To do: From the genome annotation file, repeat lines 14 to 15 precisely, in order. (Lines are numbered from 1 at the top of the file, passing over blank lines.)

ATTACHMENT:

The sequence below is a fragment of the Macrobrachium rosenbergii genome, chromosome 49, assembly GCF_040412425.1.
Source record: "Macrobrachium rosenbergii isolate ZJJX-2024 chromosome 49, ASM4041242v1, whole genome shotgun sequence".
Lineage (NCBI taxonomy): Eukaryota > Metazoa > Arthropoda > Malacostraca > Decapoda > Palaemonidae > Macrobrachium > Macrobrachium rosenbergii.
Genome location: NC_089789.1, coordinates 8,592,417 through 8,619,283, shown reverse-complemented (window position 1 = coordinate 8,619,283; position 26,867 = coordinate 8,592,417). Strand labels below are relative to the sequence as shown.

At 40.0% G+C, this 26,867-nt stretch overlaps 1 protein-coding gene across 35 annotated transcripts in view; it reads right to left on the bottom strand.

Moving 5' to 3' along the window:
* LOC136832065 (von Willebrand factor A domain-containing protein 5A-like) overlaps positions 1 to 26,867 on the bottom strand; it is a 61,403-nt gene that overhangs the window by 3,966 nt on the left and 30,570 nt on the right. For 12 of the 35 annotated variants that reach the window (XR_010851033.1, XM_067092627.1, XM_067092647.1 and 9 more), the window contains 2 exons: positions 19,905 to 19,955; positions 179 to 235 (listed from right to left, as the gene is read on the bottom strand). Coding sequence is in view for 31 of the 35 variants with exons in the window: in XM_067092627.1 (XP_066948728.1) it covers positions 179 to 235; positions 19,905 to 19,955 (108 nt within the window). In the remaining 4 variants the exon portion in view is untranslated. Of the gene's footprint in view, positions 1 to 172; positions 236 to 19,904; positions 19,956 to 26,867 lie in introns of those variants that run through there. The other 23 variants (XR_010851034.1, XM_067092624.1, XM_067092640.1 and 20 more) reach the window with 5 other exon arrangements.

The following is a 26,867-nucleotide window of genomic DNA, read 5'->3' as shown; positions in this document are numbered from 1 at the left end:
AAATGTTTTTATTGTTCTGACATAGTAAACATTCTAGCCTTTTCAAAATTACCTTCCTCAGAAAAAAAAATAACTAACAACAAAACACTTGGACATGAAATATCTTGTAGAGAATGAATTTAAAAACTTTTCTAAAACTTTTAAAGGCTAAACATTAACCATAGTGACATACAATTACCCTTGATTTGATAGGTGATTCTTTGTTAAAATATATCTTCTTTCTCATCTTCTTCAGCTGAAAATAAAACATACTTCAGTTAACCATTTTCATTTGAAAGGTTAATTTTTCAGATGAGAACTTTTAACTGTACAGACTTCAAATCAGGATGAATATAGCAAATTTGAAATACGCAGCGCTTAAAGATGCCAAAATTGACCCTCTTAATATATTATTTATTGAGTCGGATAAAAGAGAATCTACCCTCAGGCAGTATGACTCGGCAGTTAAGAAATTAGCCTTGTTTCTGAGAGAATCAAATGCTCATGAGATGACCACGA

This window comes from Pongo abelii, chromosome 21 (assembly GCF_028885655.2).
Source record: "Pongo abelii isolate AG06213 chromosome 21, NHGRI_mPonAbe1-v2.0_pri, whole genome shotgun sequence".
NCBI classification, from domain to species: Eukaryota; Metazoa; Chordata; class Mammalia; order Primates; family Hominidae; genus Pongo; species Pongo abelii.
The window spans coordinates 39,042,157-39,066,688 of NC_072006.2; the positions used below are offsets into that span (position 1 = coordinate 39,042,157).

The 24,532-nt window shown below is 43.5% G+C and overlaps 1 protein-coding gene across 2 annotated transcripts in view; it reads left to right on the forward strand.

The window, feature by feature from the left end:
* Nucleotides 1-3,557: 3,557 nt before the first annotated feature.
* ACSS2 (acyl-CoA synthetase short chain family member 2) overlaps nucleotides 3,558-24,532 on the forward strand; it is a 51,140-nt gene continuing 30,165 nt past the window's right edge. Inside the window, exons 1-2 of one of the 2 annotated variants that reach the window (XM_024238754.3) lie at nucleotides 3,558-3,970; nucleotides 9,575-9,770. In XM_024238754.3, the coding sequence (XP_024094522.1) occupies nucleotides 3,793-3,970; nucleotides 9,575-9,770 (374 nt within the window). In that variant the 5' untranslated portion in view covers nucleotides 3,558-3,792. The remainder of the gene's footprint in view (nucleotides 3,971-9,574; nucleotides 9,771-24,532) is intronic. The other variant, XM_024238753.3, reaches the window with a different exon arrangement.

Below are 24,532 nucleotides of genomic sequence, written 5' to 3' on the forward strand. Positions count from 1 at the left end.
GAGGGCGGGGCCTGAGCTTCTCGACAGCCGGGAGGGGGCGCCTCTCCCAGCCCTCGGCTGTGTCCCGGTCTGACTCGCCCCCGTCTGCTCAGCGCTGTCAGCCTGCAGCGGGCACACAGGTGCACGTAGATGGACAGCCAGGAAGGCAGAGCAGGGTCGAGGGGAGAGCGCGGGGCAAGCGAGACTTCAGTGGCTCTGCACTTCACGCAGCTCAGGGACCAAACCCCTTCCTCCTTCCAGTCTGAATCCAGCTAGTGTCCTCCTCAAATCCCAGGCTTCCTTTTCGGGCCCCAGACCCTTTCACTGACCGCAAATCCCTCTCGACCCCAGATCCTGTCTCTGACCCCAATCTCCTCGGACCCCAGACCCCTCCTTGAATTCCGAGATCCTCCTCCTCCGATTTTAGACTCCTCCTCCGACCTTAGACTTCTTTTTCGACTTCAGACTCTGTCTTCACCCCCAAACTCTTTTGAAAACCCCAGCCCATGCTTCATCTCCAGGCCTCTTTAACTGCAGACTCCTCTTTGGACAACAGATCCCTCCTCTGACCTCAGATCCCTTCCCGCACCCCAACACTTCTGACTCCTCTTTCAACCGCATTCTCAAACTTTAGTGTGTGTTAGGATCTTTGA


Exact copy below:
The 24,532-nt window shown below is 43.5% G+C and overlaps 1 protein-coding gene across 2 annotated transcripts in view; it reads left to right on the forward strand.

The window, feature by feature from the left end: